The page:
As banks continue to cultivate a new normal for employees in place of physical offices and branches, they must identify the products and services necessary for supporting work-from-home models – and make digital adoption seamless for their workforce. Tech-enabled strategic sourcing is answering this call, helping banks identify and source solutions for video conferencing, voice and chat communications, IT infrastructure support, enhanced cybersecurity measures and much more. PwC recommends banks evolve their internal operations by increasing the use of intelligent automation tools to automate routine work, as part of a broader approach to maintain business continuity and recalibrate for the future.
As their staff adapt to new, virtual formats for internal and customer interactions, banks are relying on Procurement teams to help them uphold – and in some cases, raise – the standards of transparency, accountability and security for their organization. This remains important as it relates to employees and the enterprise as a whole, given the compliance requirements financial institutions must continue to meet. Empowered by the latest technologies, Procurement staff are helping banks drive these efforts while ensuring the remote workforce is properly equipped to collaborate and support business continuity plans. Additionally, with businesses gradually reopening across the country, a bank’s search for reliable cleaning supplies and services can be streamlined in the hands of Procurement, who can identify and connect with the right suppliers. Strategic sourcing’s full visibility into company spend data also allows teams to reconcile the associated costs of new pandemic-related measures in a way that adheres to organizational priorities.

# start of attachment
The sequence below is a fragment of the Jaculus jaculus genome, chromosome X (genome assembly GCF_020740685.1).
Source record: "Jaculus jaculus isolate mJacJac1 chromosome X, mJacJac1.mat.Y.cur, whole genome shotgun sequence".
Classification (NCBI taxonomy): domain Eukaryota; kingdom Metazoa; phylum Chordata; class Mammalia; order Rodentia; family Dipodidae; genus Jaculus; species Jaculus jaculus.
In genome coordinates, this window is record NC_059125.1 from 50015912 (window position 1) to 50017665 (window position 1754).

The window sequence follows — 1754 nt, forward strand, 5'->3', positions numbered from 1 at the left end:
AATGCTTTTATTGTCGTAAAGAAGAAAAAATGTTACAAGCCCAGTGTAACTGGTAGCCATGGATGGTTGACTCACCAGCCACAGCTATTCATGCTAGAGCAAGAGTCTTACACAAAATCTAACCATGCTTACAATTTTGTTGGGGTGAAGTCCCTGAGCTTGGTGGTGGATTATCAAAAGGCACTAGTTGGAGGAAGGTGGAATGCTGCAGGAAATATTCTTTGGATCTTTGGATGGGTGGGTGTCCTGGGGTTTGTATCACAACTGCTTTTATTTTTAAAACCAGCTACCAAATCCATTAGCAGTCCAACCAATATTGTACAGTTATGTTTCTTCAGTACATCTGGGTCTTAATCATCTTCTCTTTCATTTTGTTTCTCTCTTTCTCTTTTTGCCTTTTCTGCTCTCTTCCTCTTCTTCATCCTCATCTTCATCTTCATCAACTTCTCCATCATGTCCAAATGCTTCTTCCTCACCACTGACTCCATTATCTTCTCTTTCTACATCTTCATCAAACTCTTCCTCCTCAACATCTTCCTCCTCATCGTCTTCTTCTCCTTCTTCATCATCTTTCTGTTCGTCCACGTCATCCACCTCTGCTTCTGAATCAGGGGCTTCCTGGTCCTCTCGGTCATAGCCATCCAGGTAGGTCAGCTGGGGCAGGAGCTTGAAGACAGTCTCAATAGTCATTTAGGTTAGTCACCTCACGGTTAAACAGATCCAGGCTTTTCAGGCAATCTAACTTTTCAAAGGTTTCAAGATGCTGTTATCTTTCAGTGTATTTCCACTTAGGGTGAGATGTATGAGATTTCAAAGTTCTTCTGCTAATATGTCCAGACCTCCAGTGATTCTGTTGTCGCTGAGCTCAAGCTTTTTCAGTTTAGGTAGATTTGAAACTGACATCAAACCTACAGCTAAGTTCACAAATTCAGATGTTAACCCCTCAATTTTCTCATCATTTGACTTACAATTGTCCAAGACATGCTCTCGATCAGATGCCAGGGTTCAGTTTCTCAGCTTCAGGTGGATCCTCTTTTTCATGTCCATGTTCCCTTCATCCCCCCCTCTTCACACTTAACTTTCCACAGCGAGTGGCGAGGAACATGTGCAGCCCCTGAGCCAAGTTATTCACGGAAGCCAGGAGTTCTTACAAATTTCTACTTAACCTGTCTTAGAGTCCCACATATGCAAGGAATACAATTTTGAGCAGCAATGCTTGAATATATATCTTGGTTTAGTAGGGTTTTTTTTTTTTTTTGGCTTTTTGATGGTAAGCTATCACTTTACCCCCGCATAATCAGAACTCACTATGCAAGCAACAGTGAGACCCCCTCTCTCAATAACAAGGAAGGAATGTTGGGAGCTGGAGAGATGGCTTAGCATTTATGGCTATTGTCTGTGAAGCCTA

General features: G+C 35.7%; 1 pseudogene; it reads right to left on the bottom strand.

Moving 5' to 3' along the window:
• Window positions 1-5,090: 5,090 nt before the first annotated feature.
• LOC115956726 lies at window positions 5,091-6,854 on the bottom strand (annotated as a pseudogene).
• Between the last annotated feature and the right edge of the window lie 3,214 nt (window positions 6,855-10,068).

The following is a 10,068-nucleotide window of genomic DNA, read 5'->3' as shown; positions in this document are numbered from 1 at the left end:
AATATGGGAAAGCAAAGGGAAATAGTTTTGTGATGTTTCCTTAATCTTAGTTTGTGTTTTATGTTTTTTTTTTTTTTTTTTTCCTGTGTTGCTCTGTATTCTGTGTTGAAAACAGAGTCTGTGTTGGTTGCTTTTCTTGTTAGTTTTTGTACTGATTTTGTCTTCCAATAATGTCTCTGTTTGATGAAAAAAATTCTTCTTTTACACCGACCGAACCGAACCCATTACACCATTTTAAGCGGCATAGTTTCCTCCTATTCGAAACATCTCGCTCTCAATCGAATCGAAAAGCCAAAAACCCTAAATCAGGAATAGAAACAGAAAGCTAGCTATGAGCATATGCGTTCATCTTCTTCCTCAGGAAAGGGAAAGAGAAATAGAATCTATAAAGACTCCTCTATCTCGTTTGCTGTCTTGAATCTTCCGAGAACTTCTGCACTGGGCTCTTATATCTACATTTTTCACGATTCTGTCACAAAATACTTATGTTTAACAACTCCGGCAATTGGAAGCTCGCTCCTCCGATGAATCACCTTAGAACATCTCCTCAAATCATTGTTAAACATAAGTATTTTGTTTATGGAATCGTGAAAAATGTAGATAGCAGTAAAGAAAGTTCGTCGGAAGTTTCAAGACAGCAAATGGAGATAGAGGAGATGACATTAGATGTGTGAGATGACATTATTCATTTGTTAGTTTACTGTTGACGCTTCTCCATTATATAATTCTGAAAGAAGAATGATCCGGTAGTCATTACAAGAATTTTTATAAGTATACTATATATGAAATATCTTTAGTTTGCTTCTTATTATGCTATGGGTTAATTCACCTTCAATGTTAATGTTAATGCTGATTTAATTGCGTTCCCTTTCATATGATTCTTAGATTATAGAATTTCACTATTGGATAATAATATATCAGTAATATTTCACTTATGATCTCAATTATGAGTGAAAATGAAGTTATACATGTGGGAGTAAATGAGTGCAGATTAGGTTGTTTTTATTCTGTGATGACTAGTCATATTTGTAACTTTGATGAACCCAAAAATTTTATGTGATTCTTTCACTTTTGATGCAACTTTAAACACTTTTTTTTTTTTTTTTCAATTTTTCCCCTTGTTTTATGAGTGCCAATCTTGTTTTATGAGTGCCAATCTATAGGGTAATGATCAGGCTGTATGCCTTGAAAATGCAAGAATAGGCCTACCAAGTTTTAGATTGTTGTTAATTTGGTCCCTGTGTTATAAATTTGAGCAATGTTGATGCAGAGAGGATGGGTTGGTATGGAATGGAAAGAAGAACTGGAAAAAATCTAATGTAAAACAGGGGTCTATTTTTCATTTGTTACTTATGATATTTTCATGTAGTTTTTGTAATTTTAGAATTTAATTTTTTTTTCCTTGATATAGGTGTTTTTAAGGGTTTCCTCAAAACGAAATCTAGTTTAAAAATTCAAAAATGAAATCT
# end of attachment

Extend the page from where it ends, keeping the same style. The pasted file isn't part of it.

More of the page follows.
Cost-Cutting Can Be Guided by Strategic Sourcing
Cutting costs has and continues to be a top priority for banks working through the negative economic impacts of the COVID-19 pandemic. An automated procurement function with a rapid-sourcing process can be valuable in this regard – something PwC recommends as a way for banks to trim costs quickly. Strategic sourcing supported by real-time automation-based Procurement solutions can help preserve cash, working closely with a bank’s Finance organization to cut back on organizational expenses that don’t support core capabilities that matter most.